Health & Safety

April 13, 2012

Airman and Family Readiness Center increases Autism Awareness

By Senior Airman Jack Sanders
99th Air Base Wing Public Affairs
Courtesy graphic

NELLIS AIR FORCE BASE, Nev. – The Airman and Family Readiness Center hosted a free bi-monthly class to support Autism Awareness April 11 at Nellis Air Force Base, Nev.

The class comes at a critical time during the Month of the Military Child and offers Air Force families a better picture of the struggle military families face when it comes to dealing with Autism.

The three-hour course is hosted by the A&FRC with support from the Center for Autism Spectrum Disorders at the University of Nevada Las Vegas’ Department of Special Education. The program provides participants information about characteristics, diagnostic criteria and intervention strategies.

Two doctors from UNLV spoke about Autism. The doctors’ main focus was to talk about different strategies and techniques that parents could use for children with Autism.

“They also talked about some of the new developments, said Stephanie Garnes, 99th Force Support Squadron family support coordinator.” Since the definition for Autism is changing, these doctors provided some of the updates for those changes.”

These updates were geared towards understanding Autism and early detection. Children who receive an early diagnosis benefit by quickly receiving the care required, noted Garnes.

The course covers different categories for children who are four to six months old and who are 12 to 24 months old. Each category explains symptoms parents can look for, which may help diagnosis children sooner. Doctors from UNLV provided a question and answer segment for participants to ask questions that may not have been answered throughout the class.

The doctors also discussed symptoms to look for like, for children six to 12 months.

“If the child is not responding or making eye contact, that could be a symptom,” Garnes said.

“There is no cost,” Garnes said, and she encourages friends and family members to attend any of the next scheduled classes even if their family doesn’t have an autistic family member, and by sharing information offered in the classes, it may help others get an early diagnosis of a child with Autism.

For more information on Autism Awareness courses, contact the A&FRC at (702)652-3327.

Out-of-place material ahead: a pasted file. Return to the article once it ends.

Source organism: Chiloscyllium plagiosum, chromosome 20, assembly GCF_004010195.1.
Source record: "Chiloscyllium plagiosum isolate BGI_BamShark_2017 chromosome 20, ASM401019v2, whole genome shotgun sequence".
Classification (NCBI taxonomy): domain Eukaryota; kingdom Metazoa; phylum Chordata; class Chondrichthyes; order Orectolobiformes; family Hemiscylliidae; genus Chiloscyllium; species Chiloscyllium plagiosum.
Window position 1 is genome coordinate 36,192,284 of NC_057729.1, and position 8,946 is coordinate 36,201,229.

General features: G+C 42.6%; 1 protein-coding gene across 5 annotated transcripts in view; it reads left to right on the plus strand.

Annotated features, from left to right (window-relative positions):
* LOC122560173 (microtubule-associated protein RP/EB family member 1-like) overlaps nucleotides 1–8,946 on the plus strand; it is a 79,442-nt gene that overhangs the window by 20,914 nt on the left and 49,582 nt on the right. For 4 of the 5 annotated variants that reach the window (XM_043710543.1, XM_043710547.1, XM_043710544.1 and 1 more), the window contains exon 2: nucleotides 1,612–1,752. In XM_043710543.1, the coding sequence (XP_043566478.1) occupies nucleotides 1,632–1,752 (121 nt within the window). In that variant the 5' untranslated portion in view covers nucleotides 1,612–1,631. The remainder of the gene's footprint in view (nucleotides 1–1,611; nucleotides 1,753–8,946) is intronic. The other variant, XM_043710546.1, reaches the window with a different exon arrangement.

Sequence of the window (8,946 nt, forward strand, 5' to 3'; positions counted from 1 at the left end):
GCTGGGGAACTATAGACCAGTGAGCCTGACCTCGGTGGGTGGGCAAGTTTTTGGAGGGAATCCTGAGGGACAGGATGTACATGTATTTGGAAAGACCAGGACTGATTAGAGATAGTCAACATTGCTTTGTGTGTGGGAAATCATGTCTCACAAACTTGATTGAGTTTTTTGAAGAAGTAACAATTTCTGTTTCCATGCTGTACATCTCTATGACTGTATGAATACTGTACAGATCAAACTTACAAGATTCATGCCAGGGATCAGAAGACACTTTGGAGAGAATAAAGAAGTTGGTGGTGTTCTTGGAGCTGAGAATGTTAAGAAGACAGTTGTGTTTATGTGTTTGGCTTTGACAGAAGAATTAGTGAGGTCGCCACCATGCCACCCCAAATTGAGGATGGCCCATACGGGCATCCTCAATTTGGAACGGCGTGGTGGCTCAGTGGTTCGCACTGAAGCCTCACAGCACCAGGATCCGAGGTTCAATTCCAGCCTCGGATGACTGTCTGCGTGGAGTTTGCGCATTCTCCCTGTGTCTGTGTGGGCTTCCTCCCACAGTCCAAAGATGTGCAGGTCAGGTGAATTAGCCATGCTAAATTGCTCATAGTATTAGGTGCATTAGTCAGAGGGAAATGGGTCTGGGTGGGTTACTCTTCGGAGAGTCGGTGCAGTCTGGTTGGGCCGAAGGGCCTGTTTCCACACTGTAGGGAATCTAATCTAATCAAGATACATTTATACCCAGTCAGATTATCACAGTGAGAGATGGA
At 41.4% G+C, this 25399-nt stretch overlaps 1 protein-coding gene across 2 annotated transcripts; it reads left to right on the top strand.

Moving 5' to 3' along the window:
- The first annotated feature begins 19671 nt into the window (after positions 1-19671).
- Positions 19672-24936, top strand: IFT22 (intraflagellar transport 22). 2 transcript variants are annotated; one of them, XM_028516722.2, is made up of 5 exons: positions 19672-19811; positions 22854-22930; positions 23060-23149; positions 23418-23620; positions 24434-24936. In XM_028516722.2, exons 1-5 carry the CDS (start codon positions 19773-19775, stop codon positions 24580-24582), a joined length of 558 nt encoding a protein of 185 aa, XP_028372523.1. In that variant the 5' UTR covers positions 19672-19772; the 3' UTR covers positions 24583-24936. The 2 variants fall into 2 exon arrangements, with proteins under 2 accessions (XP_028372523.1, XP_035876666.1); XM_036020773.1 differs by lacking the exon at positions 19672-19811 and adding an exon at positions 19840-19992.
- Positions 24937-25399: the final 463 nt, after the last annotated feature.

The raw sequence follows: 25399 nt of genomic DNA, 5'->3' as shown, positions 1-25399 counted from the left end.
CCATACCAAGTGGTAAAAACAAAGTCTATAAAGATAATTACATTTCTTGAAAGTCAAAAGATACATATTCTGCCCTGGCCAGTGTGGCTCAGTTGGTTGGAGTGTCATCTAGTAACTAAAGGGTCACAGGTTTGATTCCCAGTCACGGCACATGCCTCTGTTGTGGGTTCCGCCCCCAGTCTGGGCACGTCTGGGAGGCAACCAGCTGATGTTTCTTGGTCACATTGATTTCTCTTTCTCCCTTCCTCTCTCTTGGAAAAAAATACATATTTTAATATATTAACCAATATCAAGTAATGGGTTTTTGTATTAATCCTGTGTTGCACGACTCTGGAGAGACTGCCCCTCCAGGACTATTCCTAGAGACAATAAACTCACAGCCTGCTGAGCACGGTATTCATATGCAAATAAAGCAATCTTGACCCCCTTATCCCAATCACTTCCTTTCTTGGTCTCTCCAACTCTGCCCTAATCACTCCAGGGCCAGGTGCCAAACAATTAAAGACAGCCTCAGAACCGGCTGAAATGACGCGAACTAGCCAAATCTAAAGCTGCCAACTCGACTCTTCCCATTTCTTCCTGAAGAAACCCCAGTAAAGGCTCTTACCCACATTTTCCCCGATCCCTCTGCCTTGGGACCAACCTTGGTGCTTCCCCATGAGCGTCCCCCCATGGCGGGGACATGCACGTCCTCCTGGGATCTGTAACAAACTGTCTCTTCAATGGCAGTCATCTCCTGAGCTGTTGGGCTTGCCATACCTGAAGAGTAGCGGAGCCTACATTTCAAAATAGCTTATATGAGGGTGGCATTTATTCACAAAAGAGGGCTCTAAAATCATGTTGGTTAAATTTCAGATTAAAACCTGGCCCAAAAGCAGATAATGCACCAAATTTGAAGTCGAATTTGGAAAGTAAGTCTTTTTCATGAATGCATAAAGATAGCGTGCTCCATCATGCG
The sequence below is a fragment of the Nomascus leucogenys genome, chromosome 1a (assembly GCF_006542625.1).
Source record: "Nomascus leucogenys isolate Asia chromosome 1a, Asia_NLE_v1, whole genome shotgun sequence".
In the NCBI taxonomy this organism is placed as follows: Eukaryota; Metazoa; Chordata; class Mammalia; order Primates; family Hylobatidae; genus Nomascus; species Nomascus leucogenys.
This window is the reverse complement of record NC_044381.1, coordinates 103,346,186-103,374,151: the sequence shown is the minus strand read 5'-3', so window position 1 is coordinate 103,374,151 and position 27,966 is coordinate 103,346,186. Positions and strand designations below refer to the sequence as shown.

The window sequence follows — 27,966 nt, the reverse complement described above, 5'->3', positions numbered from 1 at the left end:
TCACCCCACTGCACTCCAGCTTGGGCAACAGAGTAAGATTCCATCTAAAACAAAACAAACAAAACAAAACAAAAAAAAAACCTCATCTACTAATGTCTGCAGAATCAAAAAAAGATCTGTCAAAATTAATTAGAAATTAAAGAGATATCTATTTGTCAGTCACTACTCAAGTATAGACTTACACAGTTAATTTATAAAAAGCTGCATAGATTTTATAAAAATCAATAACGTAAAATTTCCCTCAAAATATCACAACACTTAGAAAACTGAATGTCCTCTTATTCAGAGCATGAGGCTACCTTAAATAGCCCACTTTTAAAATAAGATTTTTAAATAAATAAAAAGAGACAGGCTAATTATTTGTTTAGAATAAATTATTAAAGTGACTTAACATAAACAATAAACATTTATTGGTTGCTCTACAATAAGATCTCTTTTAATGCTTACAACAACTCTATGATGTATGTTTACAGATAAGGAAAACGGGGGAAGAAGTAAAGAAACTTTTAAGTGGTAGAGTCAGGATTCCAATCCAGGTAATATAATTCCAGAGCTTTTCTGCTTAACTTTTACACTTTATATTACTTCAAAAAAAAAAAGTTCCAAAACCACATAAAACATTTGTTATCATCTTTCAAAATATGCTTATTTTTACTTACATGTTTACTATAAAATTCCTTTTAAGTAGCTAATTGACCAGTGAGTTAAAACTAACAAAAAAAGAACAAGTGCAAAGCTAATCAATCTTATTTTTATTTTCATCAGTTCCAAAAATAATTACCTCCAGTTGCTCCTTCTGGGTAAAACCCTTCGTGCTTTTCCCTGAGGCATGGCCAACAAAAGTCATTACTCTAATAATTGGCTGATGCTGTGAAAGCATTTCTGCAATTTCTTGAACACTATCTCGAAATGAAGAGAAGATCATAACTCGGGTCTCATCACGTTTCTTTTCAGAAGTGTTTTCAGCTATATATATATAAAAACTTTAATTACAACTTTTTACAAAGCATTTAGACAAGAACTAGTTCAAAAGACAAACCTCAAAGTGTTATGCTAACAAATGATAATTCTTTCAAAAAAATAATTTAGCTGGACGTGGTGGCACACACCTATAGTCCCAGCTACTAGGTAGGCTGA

All of this week's top headlines to your email every Friday.


 
 

 

‘Eye’ see you

U.S. Air Force photo by Airman 1st Class Mikaley Towle Lisa Winkelman, 99th Aerospace Medicine Squadron optometry technician, simulates taking a vision test at the Optometry Clinic on Nellis Air Force Base, Nev., April 15. Getting an eye exam is important to ensure eye vision and pressure is good and in the normal range. For...
 
 

Pharmacy provides exceptional patient care

NELLIS AIR FORCE BASE, Nev. — With a high operation tempo base like Nellis AFB, the satellite pharmacy here is working hard to provide exceptional patient care to the active duty, Reserve, guard, civilian and retiree population. With construction currently underway at the main outpatient pharmacy at the Mike O’Callaghan Federal Medical Center, most of...
 
 
doctor

Ask the Doc

Q: I’m an active duty service member about to start terminal leave. How do I get health care? A: How you get care when you’re on terminal leave depends on whether you have a military or primary care manager. Before going on...
 

 
doctor

Ask the Doc

Q: How far back can my same-sex spouse file a medical claim?     A: Once your spouse shows as eligible for benefits in the Defense Enrollment Eligibility Reporting System or DEERS, he or she can file claims for care received:...
 
 
Sports

Fitness: Isolating triceps

Airman 1st Class Chad Glass, 99th Security Forces Squadron entry controller trainee, performs a triceps pushdown with a rope at the Warrior Fitness Center on Nellis Air Force Base, Nev., March 31. Although this exercise emphasi...
 
 

Ask the Doc

Q: What’s a transitional survivor? A: Spouses and children are “transitional survivors” for the first three years after their active duty sponsor dies. During this time, they’re covered as active duty family members and their health plan options and costs don’t change. After three years, coverage for children doesn’t change — they’re covered as active...
 




0 Comments


Be the first to comment!


Leave a Reply

Your email address will not be published. Required fields are marked *

You may use these HTML tags and attributes: <a href="" title=""> <abbr title=""> <acronym title=""> <b> <blockquote cite=""> <cite> <code> <del datetime=""> <em> <i> <q cite=""> <strike> <strong>


Directory powered by Business Directory Plugin